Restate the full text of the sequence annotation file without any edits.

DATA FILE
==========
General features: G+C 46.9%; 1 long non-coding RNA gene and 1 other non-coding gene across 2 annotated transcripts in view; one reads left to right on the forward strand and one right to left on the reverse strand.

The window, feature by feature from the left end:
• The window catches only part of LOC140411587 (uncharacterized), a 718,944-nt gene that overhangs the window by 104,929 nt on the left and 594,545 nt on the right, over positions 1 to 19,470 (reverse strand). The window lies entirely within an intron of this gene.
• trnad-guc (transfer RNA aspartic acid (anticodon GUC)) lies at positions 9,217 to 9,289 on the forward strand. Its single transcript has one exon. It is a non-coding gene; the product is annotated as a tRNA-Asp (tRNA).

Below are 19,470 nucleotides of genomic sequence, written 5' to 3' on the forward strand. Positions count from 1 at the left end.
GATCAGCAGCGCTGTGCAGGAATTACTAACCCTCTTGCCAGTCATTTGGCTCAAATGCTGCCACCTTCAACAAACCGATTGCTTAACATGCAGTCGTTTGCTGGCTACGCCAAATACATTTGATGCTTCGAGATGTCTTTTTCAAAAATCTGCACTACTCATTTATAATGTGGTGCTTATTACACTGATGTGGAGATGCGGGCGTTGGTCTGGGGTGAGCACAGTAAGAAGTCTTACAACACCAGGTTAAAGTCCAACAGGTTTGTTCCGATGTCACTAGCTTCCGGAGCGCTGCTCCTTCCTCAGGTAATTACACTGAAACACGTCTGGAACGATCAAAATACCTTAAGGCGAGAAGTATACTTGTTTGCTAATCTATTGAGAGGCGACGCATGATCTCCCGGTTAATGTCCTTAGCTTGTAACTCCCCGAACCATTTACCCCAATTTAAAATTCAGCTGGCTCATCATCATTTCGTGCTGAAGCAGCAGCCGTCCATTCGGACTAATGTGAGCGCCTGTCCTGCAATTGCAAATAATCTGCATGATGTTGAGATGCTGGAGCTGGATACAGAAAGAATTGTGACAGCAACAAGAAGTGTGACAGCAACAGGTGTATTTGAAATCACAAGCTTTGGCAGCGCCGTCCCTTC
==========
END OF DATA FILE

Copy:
General features: G+C 46.9%; 1 long non-coding RNA gene and 1 other non-coding gene across 2 annotated transcripts in view; one reads left to right on the forward strand and one right to left on the reverse strand.

The window, feature by feature from the left end:
• The window catches only part of LOC140411587 (uncharacterized), a 718,944-nt gene that overhangs the window by 104,929 nt on the left and 594,545 nt on the right, over positions 1 to 19,470 (reverse strand). The window lies entirely within an intron of this gene.
• trnad-guc (transfer RNA aspartic acid (anticodon GUC)) lies at positions 9,217 to 9,289 on the forward strand. Its single transcript has one exon. It is a non-coding gene; the product is annotated as a tRNA-Asp (tRNA).

Below are 19,470 nucleotides of genomic sequence, written 5' to 3' on the forward strand. Positions count from 1 at the left end.
GATCAGCAGCGCTGTGCAGGAATTACTAACCCTCTTGCCAGTCATTTGGCTCAAATGCTGCCACCTTCAACAAACCGATTGCTTAACATGCAGTCGTTTGCTGGCTACGCCAAATACATTTGATGCTTCGAGATGTCTTTTTCAAAAATCTGCACTACTCATTTATAATGTGGTGCTTATTACACTGATGTGGAGATGCGGGCGTTGGTCTGGGGTGAGCACAGTAAGAAGTCTTACAACACCAGGTTAAAGTCCAACAGGTTTGTTCCGATGTCACTAGCTTCCGGAGCGCTGCTCCTTCCTCAGGTAATTACACTGAAACACGTCTGGAACGATCAAAATACCTTAAGGCGAGAAGTATACTTGTTTGCTAATCTATTGAGAGGCGACGCATGATCTCCCGGTTAATGTCCTTAGCTTGTAACTCCCCGAACCATTTACCCCAATTTAAAATTCAGCTGGCTCATCATCATTTCGTGCTGAAGCAGCAGCCGTCCATTCGGACTAATGTGAGCGCCTGTCCTGCAATTGCAAATAATCTGCATGATGTTGAGATGCTGGAGCTGGATACAGAAAGAATTGTGACAGCAACAAGAAGTGTGACAGCAACAGGTGTATTTGAAATCACAAGCTTTGGCAGCGCCGTCCCTTC